Mental health parity legislation gets preliminary approval
03/20/08 10:09AM By Bob Kinzel
(Host) The Senate has given its preliminary approval to legislation that strengthens Vermont's mental health parity law.
The original parity law was passed in 1997 and it requires health insurance companies to provide comparable coverage for physical and mental health conditions.
But Windham senator Jeannette White says the actual implementation of the law hasn't resulted in parity, because some health insurance companies have turned over the administration of mental health coverage to out of state managed care companies:
(White) "And although we are looked to as one of the best mental health parity states in the country we have not achieved that parity."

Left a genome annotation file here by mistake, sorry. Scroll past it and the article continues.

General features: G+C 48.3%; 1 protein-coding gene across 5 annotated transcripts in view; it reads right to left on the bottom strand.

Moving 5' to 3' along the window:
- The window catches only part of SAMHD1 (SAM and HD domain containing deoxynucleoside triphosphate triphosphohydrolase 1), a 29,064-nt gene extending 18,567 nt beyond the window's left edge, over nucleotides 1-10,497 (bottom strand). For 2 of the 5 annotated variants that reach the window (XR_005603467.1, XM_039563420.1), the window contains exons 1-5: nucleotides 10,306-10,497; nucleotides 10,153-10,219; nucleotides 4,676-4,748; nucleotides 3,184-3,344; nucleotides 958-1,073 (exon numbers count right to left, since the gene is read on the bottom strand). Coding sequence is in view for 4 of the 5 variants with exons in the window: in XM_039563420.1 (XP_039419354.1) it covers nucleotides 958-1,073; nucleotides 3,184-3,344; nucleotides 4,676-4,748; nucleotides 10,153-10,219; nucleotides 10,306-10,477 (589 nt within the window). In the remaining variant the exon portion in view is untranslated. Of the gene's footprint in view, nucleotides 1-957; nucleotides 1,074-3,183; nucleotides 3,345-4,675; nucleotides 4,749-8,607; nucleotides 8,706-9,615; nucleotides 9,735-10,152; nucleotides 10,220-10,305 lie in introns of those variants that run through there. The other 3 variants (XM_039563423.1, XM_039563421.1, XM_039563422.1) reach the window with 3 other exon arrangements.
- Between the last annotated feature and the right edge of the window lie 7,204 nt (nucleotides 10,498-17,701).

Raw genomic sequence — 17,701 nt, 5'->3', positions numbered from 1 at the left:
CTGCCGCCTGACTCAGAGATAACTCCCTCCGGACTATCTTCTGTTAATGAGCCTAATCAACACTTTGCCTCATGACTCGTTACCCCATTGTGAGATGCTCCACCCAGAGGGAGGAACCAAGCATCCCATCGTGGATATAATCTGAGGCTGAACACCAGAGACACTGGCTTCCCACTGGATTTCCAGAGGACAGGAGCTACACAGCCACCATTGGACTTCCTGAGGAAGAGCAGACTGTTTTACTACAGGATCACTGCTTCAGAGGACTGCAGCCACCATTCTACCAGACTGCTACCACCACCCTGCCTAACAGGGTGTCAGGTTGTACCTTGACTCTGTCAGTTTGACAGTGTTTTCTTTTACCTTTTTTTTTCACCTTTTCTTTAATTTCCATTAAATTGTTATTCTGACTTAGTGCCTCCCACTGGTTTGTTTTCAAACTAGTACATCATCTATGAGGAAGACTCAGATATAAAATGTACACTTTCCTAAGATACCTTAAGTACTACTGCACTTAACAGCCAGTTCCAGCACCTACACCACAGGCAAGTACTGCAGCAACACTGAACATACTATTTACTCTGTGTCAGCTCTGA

(Host) And White says the practices of some of the managed care firms have discouraged some individuals from seeking mental health services in Vermont:
(White) "The percent of health care dollars that goes to
mental health services has actually decreased by almost 50% since we passed
the mental health parity law, mental health services generally have a higher
level of co-pay, they generally have a lower level of reimbursement for
practitioners and there administrative barriers causing many therapists to drop
the coverage thus reducing access for clients."
(Host) The legislation gives the state Department of Banking, Insurance, Securities and Health Care Administration the specific authority to oversee how Vermont health insurance companies comply with the parity law.